3. Discussion

Fungal keratitis caused by Scedosporium apiospermum is rare. More commonly responsible pathogens for fungal keratitis are Fusarium species and Aspergillus species. In agricultural or developing countries, being a farmer is one of the risk factors for this type of keratitis. Our case is unique where infection of Scedosporium apiospermum involved a housewife with no agricultural activity. With no history of trauma or contact lens usage, one possible explanation for the ulcer in this case is diabetic cornea erosion that subsequently infected by fungus from contaminated water. Nonhealing cornea ulcer may rarely become the first presentation of diabetes mellitus [4, 5]. It is even rare here as fungal keratitis caused by Scedosporium apiospermum is the first manifestation of diabetes in our patient.

Different modalities of treatment have been used for treating infection caused by this rare pathogen which is also known to have high level of antifungal resistance [3]. Despite having variable resistances, some researchers believe that different strains of Scedosporium have different virulence [6]; therefore, treatment might be different throughout the world. Furthermore, studies on susceptibility of different strains of Scedosporium on conventional antifungal and studies on different modalities of treatment were usually done in vitro. In vivo susceptibility of Scedosporium infection of cornea relies heavily on case reports because clinical trials are difficult to conduct. To our knowledge, up to date, there was no report on Scedosporium apiospermum keratitis successfully treated with combination of topical Amphotericin B and Voriconazole. Being the first one, treatments used in our first case of Scedosporium keratitis are solely based on clinical response and the literature reviewed.

In vitro and in vivo susceptibility of Scedosporium apiospermum to conventional antifungal could differ, especially to Amphotericin B. Scedosporium apiospermum keratitis successfully treated with Amphotericin B alone has been reported despite apparent in vitro resistance of the isolate to this drug and all other antifungal [7]. Walsh et al. found that some strains of Scedosporium species were susceptible to Amphotericin B [8]. Our case showed good response to Amphotericin B immediately but worsens subsequently. In vitro synergistic effect of Amphotericin B when combined with various azoles has been reported by Walsh et al. [8]. It is believed that greater antifungal activities were achieved when simultaneous exposure of the fungus to both antifungals resulted in increased permeability to the azole with increased inhibition of fungal ergosterol synthesis. In the study, the combination of Amphotericin B and Fluconazole displayed the greatest synergy. However, our case showed no improvement with this combination; therefore, we switched from Fluconazole to Voriconazole.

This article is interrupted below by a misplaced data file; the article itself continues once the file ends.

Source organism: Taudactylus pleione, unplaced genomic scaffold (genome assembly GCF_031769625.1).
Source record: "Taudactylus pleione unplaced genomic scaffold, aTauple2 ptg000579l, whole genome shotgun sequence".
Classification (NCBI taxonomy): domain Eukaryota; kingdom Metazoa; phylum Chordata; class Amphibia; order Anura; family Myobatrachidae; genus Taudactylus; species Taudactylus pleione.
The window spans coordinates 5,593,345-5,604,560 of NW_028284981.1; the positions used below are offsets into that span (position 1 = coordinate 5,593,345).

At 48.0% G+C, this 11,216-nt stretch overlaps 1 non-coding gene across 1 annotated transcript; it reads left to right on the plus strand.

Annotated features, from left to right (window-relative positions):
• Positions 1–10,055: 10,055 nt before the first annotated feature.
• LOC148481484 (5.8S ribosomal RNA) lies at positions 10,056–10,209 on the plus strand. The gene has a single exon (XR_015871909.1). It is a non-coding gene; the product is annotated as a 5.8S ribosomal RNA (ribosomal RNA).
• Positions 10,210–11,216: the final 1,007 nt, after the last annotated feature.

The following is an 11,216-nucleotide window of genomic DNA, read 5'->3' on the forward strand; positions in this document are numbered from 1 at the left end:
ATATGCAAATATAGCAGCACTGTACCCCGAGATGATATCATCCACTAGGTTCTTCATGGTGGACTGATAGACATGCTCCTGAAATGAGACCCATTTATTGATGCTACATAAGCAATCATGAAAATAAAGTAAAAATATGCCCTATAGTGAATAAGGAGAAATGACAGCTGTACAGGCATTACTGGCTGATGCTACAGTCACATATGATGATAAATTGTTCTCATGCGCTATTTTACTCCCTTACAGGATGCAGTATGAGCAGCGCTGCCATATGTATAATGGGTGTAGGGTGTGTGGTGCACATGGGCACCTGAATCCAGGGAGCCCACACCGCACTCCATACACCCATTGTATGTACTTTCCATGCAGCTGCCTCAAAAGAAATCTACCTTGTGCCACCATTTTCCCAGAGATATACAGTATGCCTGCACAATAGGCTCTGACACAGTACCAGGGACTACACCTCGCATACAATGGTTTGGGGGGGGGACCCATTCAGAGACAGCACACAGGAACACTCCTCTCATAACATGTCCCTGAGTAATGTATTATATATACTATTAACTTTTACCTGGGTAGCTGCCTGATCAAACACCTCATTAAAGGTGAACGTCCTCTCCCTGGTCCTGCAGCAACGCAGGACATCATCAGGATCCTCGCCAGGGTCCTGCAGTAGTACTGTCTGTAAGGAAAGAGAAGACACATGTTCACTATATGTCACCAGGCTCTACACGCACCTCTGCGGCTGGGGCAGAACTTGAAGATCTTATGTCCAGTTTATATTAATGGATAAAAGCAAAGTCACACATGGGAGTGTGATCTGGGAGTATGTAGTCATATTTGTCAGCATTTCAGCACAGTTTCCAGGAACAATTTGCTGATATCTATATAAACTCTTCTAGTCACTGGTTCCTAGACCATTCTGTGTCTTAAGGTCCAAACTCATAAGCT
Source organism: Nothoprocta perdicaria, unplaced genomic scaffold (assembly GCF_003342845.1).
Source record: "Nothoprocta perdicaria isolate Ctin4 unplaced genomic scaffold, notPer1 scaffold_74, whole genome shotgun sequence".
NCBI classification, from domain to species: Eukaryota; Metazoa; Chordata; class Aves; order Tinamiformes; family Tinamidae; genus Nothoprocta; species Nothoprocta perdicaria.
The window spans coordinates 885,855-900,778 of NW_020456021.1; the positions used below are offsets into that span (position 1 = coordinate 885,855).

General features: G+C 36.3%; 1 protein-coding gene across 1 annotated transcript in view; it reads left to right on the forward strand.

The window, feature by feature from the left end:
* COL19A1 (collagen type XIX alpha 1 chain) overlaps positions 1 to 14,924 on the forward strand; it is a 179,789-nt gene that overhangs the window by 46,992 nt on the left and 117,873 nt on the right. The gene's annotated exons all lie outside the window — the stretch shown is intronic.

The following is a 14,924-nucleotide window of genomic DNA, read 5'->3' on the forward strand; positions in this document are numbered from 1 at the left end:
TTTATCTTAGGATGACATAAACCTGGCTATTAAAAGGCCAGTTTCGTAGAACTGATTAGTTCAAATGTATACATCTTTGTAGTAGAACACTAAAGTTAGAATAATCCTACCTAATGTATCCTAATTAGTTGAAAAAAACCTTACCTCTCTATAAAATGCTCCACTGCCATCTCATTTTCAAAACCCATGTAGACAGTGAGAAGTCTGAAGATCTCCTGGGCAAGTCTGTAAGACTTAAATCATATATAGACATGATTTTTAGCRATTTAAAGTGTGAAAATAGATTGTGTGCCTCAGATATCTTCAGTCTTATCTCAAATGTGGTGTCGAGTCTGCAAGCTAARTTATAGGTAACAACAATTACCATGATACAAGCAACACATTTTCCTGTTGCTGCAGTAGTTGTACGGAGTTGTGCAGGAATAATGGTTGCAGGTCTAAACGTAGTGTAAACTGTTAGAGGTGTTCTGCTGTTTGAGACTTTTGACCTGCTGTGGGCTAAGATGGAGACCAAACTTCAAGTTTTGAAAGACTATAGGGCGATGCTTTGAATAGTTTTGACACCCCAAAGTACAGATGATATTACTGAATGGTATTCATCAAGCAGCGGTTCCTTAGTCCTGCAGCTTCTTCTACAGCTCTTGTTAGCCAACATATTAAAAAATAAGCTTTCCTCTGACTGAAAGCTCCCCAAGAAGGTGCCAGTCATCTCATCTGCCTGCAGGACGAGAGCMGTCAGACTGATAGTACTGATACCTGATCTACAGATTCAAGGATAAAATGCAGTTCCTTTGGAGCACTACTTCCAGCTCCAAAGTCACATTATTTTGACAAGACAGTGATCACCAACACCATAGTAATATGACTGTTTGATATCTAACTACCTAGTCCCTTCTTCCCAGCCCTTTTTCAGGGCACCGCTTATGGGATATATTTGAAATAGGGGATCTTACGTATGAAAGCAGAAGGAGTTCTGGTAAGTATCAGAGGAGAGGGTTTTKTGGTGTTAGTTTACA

Nulens et al. reported that after 12 days on oral Voriconazole, the level of Voriconazole in the aqueous humor may achieve up to 53% of the level in plasma and exceeded the minimal inhibitory concentration (MIC) for the isolate by sevenfold [9]. In his case, both Itraconazole and Amphotericin B failed to treat this refractory infection. The patient had penetrating keratoplasty and oral Voriconazole was initiated following the surgery. Two loading doses of oral Voriconazole 6 mg/kg of body weight followed by 4 mg/kg twice a day for 3 months were used in his case. Our case is in agreement with 2 cases reported from India [10] where lower daily dose of 200 mg Voriconazole is effective against Scedosporium keratitis. However, in that report, topical Itraconazole 1% was used in contrast to our patient where topical Amphotericin B and topical Voriconazole 1% were used.

Topical Voriconazole 1% as monotherapy is reported to be effective for treatment of Scedosporium keratitis with mild anterior chamber inflammation [11]. In a case where inflammatory reaction was severe like in our case, the role of systemic antifungal for better penetration is in no doubt. Our patient’s hypopyon takes 5 weeks to clear with topical Amphotericin B, topical Voriconazole, and oral Voriconazole. Lewis et al. reported that Amphotericin B and Voriconazole exhibited similar in vitro pharmacodynamic characteristic against Scedosporium species [12]. Both demonstrated the same degree of hyphael damage. However, there was no in vitro study done to assess synergistic effect of these two antifungal drugs. We believe that we are the first to report the successfulness of this combination of antifungal for the treatment of refractory Scedosporium keratitis. Unfortunately, we are unable to demonstrate in vitro susceptibility of our isolate to any antifungal. Unlike bacterial culture, susceptibility of fungal culture is not routinely done in our hospital.

In a situation where there is a rapid worsening of the keratitis, an ophthalmologist would use many possible empirical strategies to hedge pharmacokinetics and pharmacodynamic uncertainties. Decision on modalities of treatment will heavily base on clinical response. In all cases of microbial keratitis, tight control of diabetes mellitus and compliancy are important to ensure the success of the treatment. Our case demonstrated that Scedosporium apiospermum keratitis is an opportunistic infection, which is difficult to treat despite tight control of diabetes mellitus and intensive antifungal treatment. The infection appeared to have very quick onset but needs long duration of treatment to completely heal. Surgical debridement always plays an important role as a therapeutic procedure as well as establishes the diagnosis through repeat scrapping.